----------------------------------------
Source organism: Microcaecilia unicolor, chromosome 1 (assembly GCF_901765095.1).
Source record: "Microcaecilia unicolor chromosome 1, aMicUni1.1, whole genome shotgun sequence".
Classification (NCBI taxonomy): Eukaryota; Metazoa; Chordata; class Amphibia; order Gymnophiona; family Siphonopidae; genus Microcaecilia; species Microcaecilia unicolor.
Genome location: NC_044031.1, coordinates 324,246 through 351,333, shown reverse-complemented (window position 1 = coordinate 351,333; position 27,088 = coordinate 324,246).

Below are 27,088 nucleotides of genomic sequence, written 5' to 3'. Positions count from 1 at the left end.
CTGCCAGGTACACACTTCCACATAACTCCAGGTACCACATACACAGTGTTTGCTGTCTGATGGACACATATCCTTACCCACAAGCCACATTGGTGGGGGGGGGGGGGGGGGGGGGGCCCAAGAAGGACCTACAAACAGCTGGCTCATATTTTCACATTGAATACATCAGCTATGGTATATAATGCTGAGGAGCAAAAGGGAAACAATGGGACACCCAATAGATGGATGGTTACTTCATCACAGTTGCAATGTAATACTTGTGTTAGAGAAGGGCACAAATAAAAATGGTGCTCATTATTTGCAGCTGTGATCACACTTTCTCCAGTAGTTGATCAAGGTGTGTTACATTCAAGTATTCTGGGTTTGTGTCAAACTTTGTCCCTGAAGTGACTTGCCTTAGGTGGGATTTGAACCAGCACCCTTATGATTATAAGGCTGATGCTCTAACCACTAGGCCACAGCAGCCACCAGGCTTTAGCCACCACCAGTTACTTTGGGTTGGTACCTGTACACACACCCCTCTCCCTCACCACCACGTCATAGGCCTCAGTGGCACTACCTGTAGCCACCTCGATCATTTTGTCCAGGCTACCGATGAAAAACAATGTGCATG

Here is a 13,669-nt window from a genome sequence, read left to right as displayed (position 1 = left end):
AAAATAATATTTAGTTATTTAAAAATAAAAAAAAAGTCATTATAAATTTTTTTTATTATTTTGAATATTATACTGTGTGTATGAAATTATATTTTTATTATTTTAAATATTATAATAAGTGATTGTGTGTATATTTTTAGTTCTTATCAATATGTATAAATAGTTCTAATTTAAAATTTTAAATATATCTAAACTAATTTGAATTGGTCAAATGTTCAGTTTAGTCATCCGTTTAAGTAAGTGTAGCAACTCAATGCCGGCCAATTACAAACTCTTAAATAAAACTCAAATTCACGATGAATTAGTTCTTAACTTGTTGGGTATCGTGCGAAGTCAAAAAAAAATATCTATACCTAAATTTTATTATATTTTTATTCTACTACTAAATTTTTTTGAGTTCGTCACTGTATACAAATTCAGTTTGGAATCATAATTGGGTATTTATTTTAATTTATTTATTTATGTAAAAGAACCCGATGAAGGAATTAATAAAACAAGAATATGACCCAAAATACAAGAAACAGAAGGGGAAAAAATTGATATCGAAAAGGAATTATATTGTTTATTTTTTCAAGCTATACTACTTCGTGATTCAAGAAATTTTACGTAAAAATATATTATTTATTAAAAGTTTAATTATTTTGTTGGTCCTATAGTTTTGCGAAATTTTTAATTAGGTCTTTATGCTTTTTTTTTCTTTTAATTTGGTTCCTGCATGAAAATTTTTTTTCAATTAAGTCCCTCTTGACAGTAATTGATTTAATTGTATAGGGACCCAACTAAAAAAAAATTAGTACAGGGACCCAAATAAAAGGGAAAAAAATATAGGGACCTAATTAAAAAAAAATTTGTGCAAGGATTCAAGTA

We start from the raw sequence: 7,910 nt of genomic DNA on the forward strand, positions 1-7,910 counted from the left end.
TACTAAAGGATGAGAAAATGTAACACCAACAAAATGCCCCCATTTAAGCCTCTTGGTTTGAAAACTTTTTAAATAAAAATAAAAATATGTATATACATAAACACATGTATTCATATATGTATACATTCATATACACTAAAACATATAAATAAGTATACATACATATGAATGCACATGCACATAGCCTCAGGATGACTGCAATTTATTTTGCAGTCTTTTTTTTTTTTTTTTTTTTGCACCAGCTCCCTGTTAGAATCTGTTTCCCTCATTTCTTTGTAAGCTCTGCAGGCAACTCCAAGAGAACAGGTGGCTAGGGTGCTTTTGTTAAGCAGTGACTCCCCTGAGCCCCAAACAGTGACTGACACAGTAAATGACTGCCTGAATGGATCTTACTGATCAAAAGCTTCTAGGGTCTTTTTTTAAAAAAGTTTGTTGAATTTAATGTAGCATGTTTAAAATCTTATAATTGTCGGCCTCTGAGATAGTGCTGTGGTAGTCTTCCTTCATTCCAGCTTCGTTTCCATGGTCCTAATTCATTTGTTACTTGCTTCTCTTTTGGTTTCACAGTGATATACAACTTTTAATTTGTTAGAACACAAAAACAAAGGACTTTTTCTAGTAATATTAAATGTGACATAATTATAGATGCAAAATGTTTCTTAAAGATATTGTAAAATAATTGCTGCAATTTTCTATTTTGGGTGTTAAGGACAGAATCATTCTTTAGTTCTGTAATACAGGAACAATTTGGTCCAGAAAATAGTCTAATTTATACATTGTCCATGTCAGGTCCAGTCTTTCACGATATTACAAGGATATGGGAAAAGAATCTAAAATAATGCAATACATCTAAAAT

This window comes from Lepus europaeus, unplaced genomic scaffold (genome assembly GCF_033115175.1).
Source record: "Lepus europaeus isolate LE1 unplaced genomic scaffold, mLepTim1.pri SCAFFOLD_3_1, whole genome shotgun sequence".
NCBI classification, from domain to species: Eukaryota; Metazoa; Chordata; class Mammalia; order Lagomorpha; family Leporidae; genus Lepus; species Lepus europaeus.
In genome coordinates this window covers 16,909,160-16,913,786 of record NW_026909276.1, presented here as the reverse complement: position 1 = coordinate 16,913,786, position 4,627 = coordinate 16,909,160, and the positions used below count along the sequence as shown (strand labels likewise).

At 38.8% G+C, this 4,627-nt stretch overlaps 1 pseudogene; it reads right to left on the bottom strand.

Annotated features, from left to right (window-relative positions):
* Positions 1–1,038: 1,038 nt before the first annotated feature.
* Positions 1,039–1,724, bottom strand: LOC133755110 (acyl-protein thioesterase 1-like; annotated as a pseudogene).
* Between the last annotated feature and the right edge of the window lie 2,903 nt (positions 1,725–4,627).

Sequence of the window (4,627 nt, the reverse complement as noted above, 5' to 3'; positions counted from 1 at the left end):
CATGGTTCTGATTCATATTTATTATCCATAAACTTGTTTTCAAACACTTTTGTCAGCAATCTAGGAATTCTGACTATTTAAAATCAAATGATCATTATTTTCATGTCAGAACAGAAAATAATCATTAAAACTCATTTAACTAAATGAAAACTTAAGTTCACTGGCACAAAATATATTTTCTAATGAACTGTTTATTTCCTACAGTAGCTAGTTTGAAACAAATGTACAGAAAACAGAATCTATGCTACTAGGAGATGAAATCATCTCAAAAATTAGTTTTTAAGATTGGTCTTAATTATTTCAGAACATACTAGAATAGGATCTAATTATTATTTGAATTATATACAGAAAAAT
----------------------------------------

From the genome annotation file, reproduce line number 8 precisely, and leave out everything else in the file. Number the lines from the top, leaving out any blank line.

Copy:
AAAATAATATTTAGTTATTTAAAAATAAAAAAAAAGTCATTATAAATTTTTTTTATTATTTTGAATATTATACTGTGTGTATGAAATTATATTTTTATTATTTTAAATATTATAATAAGTGATTGTGTGTATATTTTTAGTTCTTATCAATATGTATAAATAGTTCTAATTTAAAATTTTAAATATATCTAAACTAATTTGAATTGGTCAAATGTTCAGTTTAGTCATCCGTTTAAGTAAGTGTAGCAACTCAATGCCGGCCAATTACAAACTCTTAAATAAAACTCAAATTCACGATGAATTAGTTCTTAACTTGTTGGGTATCGTGCGAAGTCAAAAAAAAATATCTATACCTAAATTTTATTATATTTTTATTCTACTACTAAATTTTTTTGAGTTCGTCACTGTATACAAATTCAGTTTGGAATCATAATTGGGTATTTATTTTAATTTATTTATTTATGTAAAAGAACCCGATGAAGGAATTAATAAAACAAGAATATGACCCAAAATACAAGAAACAGAAGGGGAAAAAATTGATATCGAAAAGGAATTATATTGTTTATTTTTTCAAGCTATACTACTTCGTGATTCAAGAAATTTTACGTAAAAATATATTATTTATTAAAAGTTTAATTATTTTGTTGGTCCTATAGTTTTGCGAAATTTTTAATTAGGTCTTTATGCTTTTTTTTTCTTTTAATTTGGTTCCTGCATGAAAATTTTTTTTCAATTAAGTCCCTCTTGACAGTAATTGATTTAATTGTATAGGGACCCAACTAAAAAAAAATTAGTACAGGGACCCAAATAAAAGGGAAAAAAATATAGGGACCTAATTAAAAAAAAATTTGTGCAAGGATTCAAGTA